Indian Country politics and public policy

Commentary by Mark Trahant

 

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Arizona State Sen. Carlyle Begay and Candace Begody-Begay. He’s running for Congress and she’s a candidate to replace him in the state senate. (Campaign photo)

 

Mark Trahant / TrahantReports

I remember John McCain speaking at a Window Rock veterans’ event. It must have been about twenty years ago. One of the speakers told McCain that he had recently joined the Republican Party. McCain smiled, then talked about why other Navajos should do that and what it would mean to have representation in both parties.

But not many Navajos made the switch. Apache County, which is mostly Navajos, has some 26,784 active Democrats and only 7,893 Republicans. The numbers are similar in other Arizona counties with large Native American populations.

So one family is trying to change that. State Sen. Carlyle Begay switched his affiliation from Democrat to the Republican in November and in March announced that he’s running for Congress in Arizona’s 1st Congressional District. As I have noted this district has a higher percentage of Native American voters than any other district in the country. (Previous: Big money targets Arizona’s First Congressional) Two other Navajo candidates are running for that seat, Republican Shawn Redd and Democrat Kayto Sullivan.

Begay told The Navajo Times “in an exclusive interview” that he wanted to be “a voice for the nation’s ‘overlooked and forgotten’ communities, and local control of services and resources.”

This week Candace Begody-Begay announced she would run for the Arizona Senate seat that her husband will give up to run for Congress. She was, until this week, the editor of The Navajo Times. There was nothing posted about this episode on the Times’ web site, but the Arizona Republic reported that she was forced to resign her post. “She became an official candidate for the Arizona state Senate, and so, really, it was in the best interest of all parties involved that we make that separation,” Times’ CEO Tom Arviso told the Republic. “We want to avoid any conflict of interest. If you’re a journalist and you’re covering politics … and running for office there’s a conflict.”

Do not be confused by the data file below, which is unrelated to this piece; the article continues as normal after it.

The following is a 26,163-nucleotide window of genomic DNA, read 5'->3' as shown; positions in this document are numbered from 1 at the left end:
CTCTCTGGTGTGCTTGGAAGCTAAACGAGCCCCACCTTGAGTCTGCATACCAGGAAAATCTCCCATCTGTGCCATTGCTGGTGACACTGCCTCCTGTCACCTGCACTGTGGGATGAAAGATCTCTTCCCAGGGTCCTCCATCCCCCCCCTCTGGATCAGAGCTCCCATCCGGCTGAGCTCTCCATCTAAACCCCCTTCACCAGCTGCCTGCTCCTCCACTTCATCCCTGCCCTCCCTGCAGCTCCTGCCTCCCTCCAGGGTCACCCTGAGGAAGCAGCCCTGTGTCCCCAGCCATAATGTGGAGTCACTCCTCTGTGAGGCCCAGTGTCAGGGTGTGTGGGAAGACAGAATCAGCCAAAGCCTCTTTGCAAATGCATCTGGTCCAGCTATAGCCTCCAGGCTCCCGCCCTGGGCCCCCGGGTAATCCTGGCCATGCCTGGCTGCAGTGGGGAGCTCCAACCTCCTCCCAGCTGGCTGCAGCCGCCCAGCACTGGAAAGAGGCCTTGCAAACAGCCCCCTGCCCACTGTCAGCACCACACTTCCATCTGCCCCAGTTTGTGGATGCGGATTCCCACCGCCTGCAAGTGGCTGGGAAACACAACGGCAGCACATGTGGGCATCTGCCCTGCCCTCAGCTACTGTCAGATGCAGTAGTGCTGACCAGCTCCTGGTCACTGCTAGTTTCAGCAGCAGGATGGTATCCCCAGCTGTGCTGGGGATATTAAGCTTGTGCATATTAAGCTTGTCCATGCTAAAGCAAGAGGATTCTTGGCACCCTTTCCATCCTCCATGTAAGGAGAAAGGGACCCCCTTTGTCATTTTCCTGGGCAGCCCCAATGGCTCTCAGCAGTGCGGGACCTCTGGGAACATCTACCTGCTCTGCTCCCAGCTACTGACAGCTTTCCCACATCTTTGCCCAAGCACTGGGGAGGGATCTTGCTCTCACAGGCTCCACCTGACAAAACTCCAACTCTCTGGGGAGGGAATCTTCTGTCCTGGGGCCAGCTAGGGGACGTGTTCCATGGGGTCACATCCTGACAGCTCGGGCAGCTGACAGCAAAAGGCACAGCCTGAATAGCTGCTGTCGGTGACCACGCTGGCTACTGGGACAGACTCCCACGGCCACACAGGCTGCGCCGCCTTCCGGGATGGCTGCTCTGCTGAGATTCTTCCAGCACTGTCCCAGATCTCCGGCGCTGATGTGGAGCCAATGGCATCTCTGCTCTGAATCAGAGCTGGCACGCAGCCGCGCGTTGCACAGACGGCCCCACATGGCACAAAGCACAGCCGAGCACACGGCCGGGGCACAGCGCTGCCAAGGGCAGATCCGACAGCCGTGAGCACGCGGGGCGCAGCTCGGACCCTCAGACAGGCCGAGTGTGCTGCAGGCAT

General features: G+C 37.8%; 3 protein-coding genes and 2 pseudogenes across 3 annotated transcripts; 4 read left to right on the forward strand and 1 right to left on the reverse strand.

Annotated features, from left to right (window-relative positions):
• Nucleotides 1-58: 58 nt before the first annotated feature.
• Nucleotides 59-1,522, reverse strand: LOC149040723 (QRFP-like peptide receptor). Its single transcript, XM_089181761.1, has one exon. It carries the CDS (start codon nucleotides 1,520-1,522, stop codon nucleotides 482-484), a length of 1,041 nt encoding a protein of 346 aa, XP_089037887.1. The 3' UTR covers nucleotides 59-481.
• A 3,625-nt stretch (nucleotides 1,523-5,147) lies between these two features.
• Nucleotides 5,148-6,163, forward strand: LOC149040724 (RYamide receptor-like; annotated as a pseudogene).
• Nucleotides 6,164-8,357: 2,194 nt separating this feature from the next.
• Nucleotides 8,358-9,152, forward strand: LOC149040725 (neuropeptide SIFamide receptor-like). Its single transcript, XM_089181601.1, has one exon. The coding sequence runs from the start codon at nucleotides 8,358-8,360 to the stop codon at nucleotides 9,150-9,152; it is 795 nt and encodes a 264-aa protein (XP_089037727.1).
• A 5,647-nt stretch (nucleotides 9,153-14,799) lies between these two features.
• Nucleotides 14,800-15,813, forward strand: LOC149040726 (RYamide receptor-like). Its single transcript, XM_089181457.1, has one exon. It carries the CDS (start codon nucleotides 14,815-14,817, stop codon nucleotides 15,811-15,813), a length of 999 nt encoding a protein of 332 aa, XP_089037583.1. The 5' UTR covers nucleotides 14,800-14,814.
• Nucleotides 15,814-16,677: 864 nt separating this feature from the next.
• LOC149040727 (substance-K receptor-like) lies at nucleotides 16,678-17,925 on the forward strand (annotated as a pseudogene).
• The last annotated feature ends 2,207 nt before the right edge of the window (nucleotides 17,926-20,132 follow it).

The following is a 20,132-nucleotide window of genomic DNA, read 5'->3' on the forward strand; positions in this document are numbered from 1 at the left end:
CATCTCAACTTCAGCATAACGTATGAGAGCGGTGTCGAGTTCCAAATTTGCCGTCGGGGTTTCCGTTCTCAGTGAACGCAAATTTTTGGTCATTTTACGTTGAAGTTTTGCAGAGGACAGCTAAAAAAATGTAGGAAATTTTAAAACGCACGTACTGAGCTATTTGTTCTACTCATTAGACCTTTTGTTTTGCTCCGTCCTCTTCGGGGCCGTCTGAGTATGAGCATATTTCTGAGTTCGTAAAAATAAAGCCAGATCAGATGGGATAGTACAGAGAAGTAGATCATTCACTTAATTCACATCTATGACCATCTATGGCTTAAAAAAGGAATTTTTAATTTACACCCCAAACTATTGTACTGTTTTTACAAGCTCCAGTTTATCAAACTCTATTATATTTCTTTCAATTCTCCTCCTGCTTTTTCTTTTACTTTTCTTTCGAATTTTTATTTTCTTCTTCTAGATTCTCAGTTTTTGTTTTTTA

Begody-Begay told the Arizona Republic earlier this week that she’s had enough of “mediocre leadership.” She said it’s time to change the “mentality of the way we look at ourselves.” She said the Republican Party fits her upbringing and the traditional teachings from her elders.

Can one family build a Republican Party on the Navajo Nation? And will it give tribal communities more clout? An interesting dilemma. And daunting math.

Arizona used to be a reliable Republican state and that’s still true in terms of elective office. But in terms of voters the state is changing rapidly. The percentages in Apache County haven’t changed all that much in a decade, but statewide, back then Republicans were about 44 percent of the electorate; Democrats 41 percent and “others” or unaffiliated independents about 14 percent. Today: Independents are the largest voter bloc in the state about 35 percent; and there are fewer Republicans also at about 35 percent; followed by Democrats at 29 percent.

In her state Senate bid, Begody-Begay will likely face an experienced politician in the fall, veteran and former state Rep. Jamescita Peshlakai, who was defeated by Carlyle Begay in 2014. But in that race Begay ran as a Democrat. (Previous: A record year for Native candidates?) This time Peshlakai will own that line.

Mark Trahant is the Charles R. Johnson Endowed Professor of Journalism at the University of North Dakota. He is an independent journalist and a member of The Shoshone-Bannock Tribes. On Twitter @TrahantReports

 

 

 

 

 

3 thoughts on “#NativeVote16 – Can one family build a Navajo Republican Party?

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